Mondsee progress November 2007
Mondsee was the first of the new sites we attacked within DecLakes. Field work started in June 2005, even before all partners had access to their respective funding. Nevertheless, the field campaign was a big success and certainly a great experience for all participants. Our strategy was to bring as many project members as possible, but at least one person from each working group, to the field sites. We wanted to have the "direct field observation" in any of the labs. In order to keep those up to 15 persons busy, cores produced by the coring team (five persons) were immediately opened, documented (macroscopic description, highly resolved photos, and spectrocolorimetry), subsampled for ostracodes, radiocarbon, thin slices, and magnetic properties by the corelab team (seven persons). The rest of the team was documenting and running the non-scientific logistics.
We got a 15-m-long composite profile built from seven 2-m-long sections from a first hole (MO05-1) and six sections from a secong hole (MO05-2, taken at about five m horizontal distance and overlapping roughly 1 m with two sections of MO05-1). The sediment-water interface was recovered with a small gravity core of 60 cm length which could be matched to the top section of MO05-1. The entire sequence is laminated, allowing to built up an absolute varve-chronology for the entire Holocene and probably a floating chronology for parts of the Late Glacial. During the Younger Dryas and the youngest part of the Alleröd, lamination is probably not good enough for varve-counting.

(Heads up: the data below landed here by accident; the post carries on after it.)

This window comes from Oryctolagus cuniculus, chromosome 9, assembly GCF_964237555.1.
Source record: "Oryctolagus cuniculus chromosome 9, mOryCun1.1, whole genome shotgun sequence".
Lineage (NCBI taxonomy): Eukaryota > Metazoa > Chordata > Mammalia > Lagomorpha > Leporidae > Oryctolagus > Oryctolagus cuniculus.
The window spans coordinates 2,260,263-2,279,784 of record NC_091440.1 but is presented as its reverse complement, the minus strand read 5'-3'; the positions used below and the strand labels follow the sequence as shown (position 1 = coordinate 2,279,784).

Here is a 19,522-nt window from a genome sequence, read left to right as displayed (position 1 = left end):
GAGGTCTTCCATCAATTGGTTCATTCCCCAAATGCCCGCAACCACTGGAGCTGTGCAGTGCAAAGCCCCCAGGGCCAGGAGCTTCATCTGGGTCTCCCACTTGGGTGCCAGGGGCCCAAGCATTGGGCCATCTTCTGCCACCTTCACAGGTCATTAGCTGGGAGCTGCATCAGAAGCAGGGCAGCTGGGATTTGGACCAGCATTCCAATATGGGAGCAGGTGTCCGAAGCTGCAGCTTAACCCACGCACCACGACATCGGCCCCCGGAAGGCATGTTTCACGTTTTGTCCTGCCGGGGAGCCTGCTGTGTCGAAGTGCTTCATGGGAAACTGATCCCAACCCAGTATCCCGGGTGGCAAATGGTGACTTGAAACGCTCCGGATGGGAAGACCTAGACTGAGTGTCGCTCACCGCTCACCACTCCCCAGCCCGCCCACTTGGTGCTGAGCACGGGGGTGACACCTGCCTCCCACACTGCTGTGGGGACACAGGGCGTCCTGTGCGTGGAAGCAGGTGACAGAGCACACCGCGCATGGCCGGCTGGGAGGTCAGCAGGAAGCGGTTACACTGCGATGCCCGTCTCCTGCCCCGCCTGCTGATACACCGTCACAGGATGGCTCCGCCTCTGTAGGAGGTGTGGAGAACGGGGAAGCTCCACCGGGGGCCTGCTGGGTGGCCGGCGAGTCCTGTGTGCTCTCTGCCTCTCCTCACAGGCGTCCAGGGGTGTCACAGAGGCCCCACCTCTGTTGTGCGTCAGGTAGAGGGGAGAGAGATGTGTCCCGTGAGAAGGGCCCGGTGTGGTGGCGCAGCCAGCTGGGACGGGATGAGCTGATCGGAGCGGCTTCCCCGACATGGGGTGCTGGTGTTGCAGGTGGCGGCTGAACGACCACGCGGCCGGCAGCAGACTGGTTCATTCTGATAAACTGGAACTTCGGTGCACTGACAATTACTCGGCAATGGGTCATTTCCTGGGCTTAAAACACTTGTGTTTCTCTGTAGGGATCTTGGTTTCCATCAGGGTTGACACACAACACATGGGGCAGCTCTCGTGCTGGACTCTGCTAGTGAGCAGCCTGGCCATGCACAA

First radiocarbon data from terrestrial macrofossils are consistent with the varve-chronology as far as the latter is established.
Ostracode taxonomy and morphometry on samples from the Mondsee sediment core are almost finished, parts of the results have been presented at the annual meeting of the European Geophysical Union 2006 and the international meeting of IRGO (Frankfurt, 2007). Isotope analyses are finished for a low-res record cozering the entire sequence, in continuous 0.5-cm-steps for the last 2000 years, and are in progress for the mid-Holocene and Late-Glacial hi-res sections.